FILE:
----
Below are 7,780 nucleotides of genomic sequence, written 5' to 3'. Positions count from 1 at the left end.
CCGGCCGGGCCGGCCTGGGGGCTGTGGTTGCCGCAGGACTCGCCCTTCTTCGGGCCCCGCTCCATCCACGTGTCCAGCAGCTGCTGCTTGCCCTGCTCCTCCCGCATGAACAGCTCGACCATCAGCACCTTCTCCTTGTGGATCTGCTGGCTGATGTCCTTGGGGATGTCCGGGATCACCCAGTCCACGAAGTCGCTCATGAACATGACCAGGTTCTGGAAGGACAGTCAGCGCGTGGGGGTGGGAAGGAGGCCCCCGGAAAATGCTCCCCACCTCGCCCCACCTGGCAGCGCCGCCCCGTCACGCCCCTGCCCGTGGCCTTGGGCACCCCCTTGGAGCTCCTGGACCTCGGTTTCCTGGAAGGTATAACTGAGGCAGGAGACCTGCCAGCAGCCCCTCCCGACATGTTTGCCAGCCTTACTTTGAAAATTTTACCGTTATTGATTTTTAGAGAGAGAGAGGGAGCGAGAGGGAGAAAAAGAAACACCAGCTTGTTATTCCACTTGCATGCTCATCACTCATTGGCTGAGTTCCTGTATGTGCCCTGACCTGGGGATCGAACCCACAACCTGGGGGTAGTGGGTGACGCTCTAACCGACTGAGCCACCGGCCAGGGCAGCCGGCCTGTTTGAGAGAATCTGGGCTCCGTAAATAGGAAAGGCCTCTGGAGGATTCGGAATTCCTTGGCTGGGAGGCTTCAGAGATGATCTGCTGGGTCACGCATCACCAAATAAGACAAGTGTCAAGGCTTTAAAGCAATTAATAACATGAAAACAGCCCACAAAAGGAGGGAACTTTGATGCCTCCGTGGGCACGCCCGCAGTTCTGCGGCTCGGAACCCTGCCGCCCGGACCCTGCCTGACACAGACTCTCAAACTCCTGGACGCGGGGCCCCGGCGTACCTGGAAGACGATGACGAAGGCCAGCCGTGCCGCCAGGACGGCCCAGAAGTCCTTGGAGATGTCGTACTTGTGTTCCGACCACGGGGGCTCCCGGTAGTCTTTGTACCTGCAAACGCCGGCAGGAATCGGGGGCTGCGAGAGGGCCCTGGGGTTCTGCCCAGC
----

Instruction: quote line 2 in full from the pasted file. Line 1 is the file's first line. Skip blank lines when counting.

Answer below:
CCGGCCGGGCCGGCCTGGGGGCTGTGGTTGCCGCAGGACTCGCCCTTCTTCGGGCCCCGCTCCATCCACGTGTCCAGCAGCTGCTGCTTGCCCTGCTCCTCCCGCATGAACAGCTCGACCATCAGCACCTTCTCCTTGTGGATCTGCTGGCTGATGTCCTTGGGGATGTCCGGGATCACCCAGTCCACGAAGTCGCTCATGAACATGACCAGGTTCTGGAAGGACAGTCAGCGCGTGGGGGTGGGAAGGAGGCCCCCGGAAAATGCTCCCCACCTCGCCCCACCTGGCAGCGCCGCCCCGTCACGCCCCTGCCCGTGGCCTTGGGCACCCCCTTGGAGCTCCTGGACCTCGGTTTCCTGGAAGGTATAACTGAGGCAGGAGACCTGCCAGCAGCCCCTCCCGACATGTTTGCCAGCCTTACTTTGAAAATTTTACCGTTATTGATTTTTAGAGAGAGAGAGGGAGCGAGAGGGAGAAAAAGAAACACCAGCTTGTTATTCCACTTGCATGCTCATCACTCATTGGCTGAGTTCCTGTATGTGCCCTGACCTGGGGATCGAACCCACAACCTGGGGGTAGTGGGTGACGCTCTAACCGACTGAGCCACCGGCCAGGGCAGCCGGCCTGTTTGAGAGAATCTGGGCTCCGTAAATAGGAAAGGCCTCTGGAGGATTCGGAATTCCTTGGCTGGGAGGCTTCAGAGATGATCTGCTGGGTCACGCATCACCAAATAAGACAAGTGTCAAGGCTTTAAAGCAATTAATAACATGAAAACAGCCCACAAAAGGAGGGAACTTTGATGCCTCCGTGGGCACGCCCGCAGTTCTGCGGCTCGGAACCCTGCCGCCCGGACCCTGCCTGACACAGACTCTCAAACTCCTGGACGCGGGGCCCCGGCGTACCTGGAAGACGATGACGAAGGCCAGCCGTGCCGCCAGGACGGCCCAGAAGTCCTTGGAGATGTCGTACTTGTGTTCCGACCACGGGGGCTCCCGGTAGTCTTTGTACCTGCAAACGCCGGCAGGAATCGGGGGCTGCGAGAGGGCCCTGGGGTTCTGCCCAGC